Tea Rooms unveil new-look home at historic building
By Brendan Rees
One of Melbourne’s oldest tea rooms and cake shop hopes to give its new home in the CBD a makeover under plans to be considered by City of Melbourne.
Owners of the Hopetoun Tea Rooms at 421 Bourke St want to spruce up the historic building to serve as a business for the “coming decades”.
The revamp plans come as the tea rooms recently moved from the Block Arcade after their 128-year lease came to an end.
An application by Ratio Consultants on behalf of the owners seeks a permit to undertake partial demolition and alterations of the heritage-listed building as well as install a new side entry door, new signage, and new dome window awnings at the front of Bourke St/McKillop St shopfront.
Also proposed is a retractable window awning for a laneway and a new outdoor dining alfresco space.
The existing building was previously occupied by a jewellery store, studio and gallery with the owners now seeking approval to paint the exterior a pale green colour “to complement the heritage elements of the building”.
Other features in the plan include a green marble floor on the first and ground floors, brass fixtures and fittings, white porcelain marble on the second-floor bathroom walls, and a gold glass mirror inside the arches of the ground floor counter.
Artist’s impressions of the plans show the final look which the submission stated will be a “respectful and of responsive design that will have little impact upon the heritage significance of the building itself”.
“The business has survived the last pandemic, World Wars and is now working hard to survive this current pandemic so that this Melbourne icon can stay to serve the next generation and contribute to the ‘foodie’ culture and laneway character of the city,” the submission said.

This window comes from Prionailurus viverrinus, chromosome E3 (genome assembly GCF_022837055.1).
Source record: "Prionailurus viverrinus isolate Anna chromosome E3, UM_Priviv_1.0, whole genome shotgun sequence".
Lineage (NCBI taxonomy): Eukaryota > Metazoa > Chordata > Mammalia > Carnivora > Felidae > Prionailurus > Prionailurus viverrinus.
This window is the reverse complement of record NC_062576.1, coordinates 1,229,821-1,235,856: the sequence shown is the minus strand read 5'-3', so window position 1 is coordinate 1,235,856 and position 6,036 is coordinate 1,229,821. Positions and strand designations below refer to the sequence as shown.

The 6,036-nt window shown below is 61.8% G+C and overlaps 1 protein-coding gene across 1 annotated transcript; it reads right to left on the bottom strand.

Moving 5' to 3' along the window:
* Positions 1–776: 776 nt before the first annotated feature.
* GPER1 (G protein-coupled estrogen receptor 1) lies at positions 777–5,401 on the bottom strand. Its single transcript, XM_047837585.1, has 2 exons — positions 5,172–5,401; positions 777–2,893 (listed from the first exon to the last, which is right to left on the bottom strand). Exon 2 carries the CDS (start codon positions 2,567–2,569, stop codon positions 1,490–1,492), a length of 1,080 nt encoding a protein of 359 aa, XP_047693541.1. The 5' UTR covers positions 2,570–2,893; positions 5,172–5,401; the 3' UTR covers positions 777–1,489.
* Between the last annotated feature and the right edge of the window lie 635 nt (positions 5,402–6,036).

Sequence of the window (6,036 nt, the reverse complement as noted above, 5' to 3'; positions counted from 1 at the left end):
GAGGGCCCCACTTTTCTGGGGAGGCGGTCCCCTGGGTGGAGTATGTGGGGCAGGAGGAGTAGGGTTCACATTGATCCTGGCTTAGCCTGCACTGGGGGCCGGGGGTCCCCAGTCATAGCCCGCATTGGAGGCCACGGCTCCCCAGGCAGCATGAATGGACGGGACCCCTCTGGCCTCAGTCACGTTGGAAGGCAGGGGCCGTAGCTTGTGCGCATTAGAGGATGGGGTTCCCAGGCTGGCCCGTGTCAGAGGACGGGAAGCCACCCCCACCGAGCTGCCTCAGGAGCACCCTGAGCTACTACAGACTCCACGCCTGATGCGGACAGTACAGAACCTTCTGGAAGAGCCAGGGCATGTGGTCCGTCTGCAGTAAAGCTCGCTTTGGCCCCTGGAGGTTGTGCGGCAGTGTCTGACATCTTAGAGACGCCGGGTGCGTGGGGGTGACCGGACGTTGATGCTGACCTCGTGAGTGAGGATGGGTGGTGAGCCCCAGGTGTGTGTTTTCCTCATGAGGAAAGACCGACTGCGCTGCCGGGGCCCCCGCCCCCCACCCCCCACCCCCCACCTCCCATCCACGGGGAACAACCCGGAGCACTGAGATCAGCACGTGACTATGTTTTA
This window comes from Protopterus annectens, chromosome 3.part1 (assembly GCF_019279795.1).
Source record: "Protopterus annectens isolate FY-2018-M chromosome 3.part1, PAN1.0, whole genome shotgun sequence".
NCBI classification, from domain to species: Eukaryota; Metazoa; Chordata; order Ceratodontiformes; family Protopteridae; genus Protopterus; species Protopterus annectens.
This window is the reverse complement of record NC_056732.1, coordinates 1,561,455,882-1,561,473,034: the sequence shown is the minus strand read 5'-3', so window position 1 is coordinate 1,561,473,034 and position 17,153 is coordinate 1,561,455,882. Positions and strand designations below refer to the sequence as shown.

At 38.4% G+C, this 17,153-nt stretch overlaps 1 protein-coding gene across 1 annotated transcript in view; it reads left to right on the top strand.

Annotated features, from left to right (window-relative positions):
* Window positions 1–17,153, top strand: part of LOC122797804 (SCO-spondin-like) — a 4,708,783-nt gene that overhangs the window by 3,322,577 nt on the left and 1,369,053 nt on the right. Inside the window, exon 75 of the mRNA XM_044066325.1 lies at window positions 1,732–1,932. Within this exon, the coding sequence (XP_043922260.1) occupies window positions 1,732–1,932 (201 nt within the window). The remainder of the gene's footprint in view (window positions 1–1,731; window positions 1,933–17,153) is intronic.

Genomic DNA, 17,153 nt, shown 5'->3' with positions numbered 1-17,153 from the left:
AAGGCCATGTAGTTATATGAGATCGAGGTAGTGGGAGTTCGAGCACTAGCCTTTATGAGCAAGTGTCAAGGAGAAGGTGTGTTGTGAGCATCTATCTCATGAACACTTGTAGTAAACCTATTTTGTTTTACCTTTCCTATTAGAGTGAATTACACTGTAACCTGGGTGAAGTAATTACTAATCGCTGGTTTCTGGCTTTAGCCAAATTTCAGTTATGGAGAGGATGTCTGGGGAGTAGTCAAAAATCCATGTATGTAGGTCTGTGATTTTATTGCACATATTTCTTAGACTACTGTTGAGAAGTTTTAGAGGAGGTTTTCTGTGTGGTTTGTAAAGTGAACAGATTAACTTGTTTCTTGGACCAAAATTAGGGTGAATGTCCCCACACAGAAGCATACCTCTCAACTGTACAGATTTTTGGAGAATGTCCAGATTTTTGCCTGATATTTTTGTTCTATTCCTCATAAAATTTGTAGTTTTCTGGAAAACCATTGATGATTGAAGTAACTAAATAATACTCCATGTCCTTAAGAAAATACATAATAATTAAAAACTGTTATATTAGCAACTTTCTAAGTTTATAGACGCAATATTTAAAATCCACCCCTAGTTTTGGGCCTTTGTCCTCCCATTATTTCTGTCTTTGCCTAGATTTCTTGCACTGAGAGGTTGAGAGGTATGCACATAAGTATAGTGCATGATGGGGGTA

“The proposal will support the activation of its street frontages, encourage laneway connections and look to support the future strengthening of shared areas and pedestrianisation in line with the relevant objectives of built forms policy and controls.”
According to Hopetoun Tea Rooms’ website, the tea rooms’ iconic cake display window will be retained.
City of Melbourne Deputy Lord Mayor Nicholas Reece said the tea rooms “have been an iconic part of Melbourne since 1892” and “we’re excited this city institution has found a new home on Bourke Street in another heritage building”.
“This application will be carefully considered by council, with the application assessed on its merits,” he said.
“Melbourne businesses have been among the hardest hit by the COVID-19 pandemic and council is always looking for ways we can encourage businesses to remain and expand their presence in the city.”
The tea rooms were first opened in 1892 as the Ladies Association of Victoria by Lady Hopetoun, wife of the Victorian governor and Australia’s first governor-general.
It was then renamed as the Hopetoun Tea Rooms in 1907 and is known as the oldest afternoon tea service in Melbourne after the Windsor Hotel and the oldest cake shop since the 1910s •